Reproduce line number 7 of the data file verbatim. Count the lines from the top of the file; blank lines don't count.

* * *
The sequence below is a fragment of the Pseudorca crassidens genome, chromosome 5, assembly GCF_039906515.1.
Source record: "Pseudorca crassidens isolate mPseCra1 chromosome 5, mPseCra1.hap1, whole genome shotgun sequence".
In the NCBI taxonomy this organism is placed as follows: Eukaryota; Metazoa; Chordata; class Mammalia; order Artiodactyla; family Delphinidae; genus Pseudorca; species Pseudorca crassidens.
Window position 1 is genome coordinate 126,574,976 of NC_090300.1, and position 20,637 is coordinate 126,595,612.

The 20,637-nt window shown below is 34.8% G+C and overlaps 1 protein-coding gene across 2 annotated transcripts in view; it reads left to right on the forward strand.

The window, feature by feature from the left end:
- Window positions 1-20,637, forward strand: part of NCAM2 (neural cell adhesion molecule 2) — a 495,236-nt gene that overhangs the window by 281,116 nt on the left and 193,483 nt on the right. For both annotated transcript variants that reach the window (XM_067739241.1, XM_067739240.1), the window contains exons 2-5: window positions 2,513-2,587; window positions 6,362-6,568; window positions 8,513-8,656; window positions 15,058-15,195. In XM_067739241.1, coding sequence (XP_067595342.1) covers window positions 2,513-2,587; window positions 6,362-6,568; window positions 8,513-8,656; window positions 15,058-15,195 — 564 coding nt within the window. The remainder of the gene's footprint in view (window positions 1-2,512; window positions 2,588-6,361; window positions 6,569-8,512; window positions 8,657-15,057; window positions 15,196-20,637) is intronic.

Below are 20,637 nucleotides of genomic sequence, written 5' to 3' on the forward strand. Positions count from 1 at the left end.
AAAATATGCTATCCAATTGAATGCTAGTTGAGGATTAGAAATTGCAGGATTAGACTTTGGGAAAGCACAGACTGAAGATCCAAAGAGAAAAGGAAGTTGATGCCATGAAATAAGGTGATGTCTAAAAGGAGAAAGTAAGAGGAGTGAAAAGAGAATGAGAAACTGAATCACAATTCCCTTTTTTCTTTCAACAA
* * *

- Window positions 1-20,637, forward strand: part of NCAM2 (neural cell adhesion molecule 2) — a 495,236-nt gene that overhangs the window by 281,116 nt on the left and 193,483 nt on the right. For both annotated transcript variants that reach the window (XM_067739241.1, XM_067739240.1), the window contains exons 2-5: window positions 2,513-2,587; window positions 6,362-6,568; window positions 8,513-8,656; window positions 15,058-15,195. In XM_067739241.1, coding sequence (XP_067595342.1) covers window positions 2,513-2,587; window positions 6,362-6,568; window positions 8,513-8,656; window positions 15,058-15,195 — 564 coding nt within the window. The remainder of the gene's footprint in view (window positions 1-2,512; window positions 2,588-6,361; window positions 6,569-8,512; window positions 8,657-15,057; window positions 15,196-20,637) is intronic.